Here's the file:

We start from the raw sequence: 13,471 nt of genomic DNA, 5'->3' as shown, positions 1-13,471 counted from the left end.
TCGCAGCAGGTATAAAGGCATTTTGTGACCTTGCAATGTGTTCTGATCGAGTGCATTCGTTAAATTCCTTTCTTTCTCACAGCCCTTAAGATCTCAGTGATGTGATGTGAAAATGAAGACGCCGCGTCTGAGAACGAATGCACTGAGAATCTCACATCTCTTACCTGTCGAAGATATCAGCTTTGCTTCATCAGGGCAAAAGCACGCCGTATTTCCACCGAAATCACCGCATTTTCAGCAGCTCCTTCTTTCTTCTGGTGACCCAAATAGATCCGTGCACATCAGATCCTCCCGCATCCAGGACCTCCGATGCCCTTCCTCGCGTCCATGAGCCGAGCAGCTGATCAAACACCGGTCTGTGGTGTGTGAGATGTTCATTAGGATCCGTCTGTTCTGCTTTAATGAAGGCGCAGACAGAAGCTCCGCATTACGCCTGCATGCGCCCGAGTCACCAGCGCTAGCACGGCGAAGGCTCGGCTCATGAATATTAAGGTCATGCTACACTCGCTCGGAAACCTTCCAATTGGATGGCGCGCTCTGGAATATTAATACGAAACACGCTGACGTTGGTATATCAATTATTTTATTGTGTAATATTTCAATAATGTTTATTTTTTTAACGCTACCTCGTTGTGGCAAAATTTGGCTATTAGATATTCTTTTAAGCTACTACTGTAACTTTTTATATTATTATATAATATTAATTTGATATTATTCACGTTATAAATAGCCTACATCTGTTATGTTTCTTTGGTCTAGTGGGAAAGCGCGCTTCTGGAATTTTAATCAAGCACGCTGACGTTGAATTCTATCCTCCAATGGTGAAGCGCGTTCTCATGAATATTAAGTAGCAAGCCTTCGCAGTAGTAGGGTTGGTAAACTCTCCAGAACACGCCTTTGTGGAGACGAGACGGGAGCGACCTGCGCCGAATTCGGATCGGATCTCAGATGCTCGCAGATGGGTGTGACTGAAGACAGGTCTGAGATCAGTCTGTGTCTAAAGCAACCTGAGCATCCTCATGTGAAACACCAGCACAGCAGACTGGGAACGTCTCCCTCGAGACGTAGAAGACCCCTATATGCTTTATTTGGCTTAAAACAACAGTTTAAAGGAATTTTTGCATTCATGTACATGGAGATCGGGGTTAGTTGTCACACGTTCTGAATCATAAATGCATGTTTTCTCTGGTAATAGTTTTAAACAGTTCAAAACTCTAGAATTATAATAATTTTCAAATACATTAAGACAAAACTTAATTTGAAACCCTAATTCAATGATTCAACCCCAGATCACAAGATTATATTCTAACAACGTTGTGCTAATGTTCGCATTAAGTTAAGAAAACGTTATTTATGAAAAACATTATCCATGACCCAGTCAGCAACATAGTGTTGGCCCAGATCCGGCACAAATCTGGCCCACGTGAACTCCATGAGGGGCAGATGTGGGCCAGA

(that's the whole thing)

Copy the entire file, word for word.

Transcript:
We start from the raw sequence: 13,471 nt of genomic DNA, 5'->3' as shown, positions 1-13,471 counted from the left end.
TCGCAGCAGGTATAAAGGCATTTTGTGACCTTGCAATGTGTTCTGATCGAGTGCATTCGTTAAATTCCTTTCTTTCTCACAGCCCTTAAGATCTCAGTGATGTGATGTGAAAATGAAGACGCCGCGTCTGAGAACGAATGCACTGAGAATCTCACATCTCTTACCTGTCGAAGATATCAGCTTTGCTTCATCAGGGCAAAAGCACGCCGTATTTCCACCGAAATCACCGCATTTTCAGCAGCTCCTTCTTTCTTCTGGTGACCCAAATAGATCCGTGCACATCAGATCCTCCCGCATCCAGGACCTCCGATGCCCTTCCTCGCGTCCATGAGCCGAGCAGCTGATCAAACACCGGTCTGTGGTGTGTGAGATGTTCATTAGGATCCGTCTGTTCTGCTTTAATGAAGGCGCAGACAGAAGCTCCGCATTACGCCTGCATGCGCCCGAGTCACCAGCGCTAGCACGGCGAAGGCTCGGCTCATGAATATTAAGGTCATGCTACACTCGCTCGGAAACCTTCCAATTGGATGGCGCGCTCTGGAATATTAATACGAAACACGCTGACGTTGGTATATCAATTATTTTATTGTGTAATATTTCAATAATGTTTATTTTTTTAACGCTACCTCGTTGTGGCAAAATTTGGCTATTAGATATTCTTTTAAGCTACTACTGTAACTTTTTATATTATTATATAATATTAATTTGATATTATTCACGTTATAAATAGCCTACATCTGTTATGTTTCTTTGGTCTAGTGGGAAAGCGCGCTTCTGGAATTTTAATCAAGCACGCTGACGTTGAATTCTATCCTCCAATGGTGAAGCGCGTTCTCATGAATATTAAGTAGCAAGCCTTCGCAGTAGTAGGGTTGGTAAACTCTCCAGAACACGCCTTTGTGGAGACGAGACGGGAGCGACCTGCGCCGAATTCGGATCGGATCTCAGATGCTCGCAGATGGGTGTGACTGAAGACAGGTCTGAGATCAGTCTGTGTCTAAAGCAACCTGAGCATCCTCATGTGAAACACCAGCACAGCAGACTGGGAACGTCTCCCTCGAGACGTAGAAGACCCCTATATGCTTTATTTGGCTTAAAACAACAGTTTAAAGGAATTTTTGCATTCATGTACATGGAGATCGGGGTTAGTTGTCACACGTTCTGAATCATAAATGCATGTTTTCTCTGGTAATAGTTTTAAACAGTTCAAAACTCTAGAATTATAATAATTTTCAAATACATTAAGACAAAACTTAATTTGAAACCCTAATTCAATGATTCAACCCCAGATCACAAGATTATATTCTAACAACGTTGTGCTAATGTTCGCATTAAGTTAAGAAAACGTTATTTATGAAAAACATTATCCATGACCCAGTCAGCAACATAGTGTTGGCCCAGATCCGGCACAAATCTGGCCCACGTGAACTCCATGAGGGGCAGATGTGGGCCAGA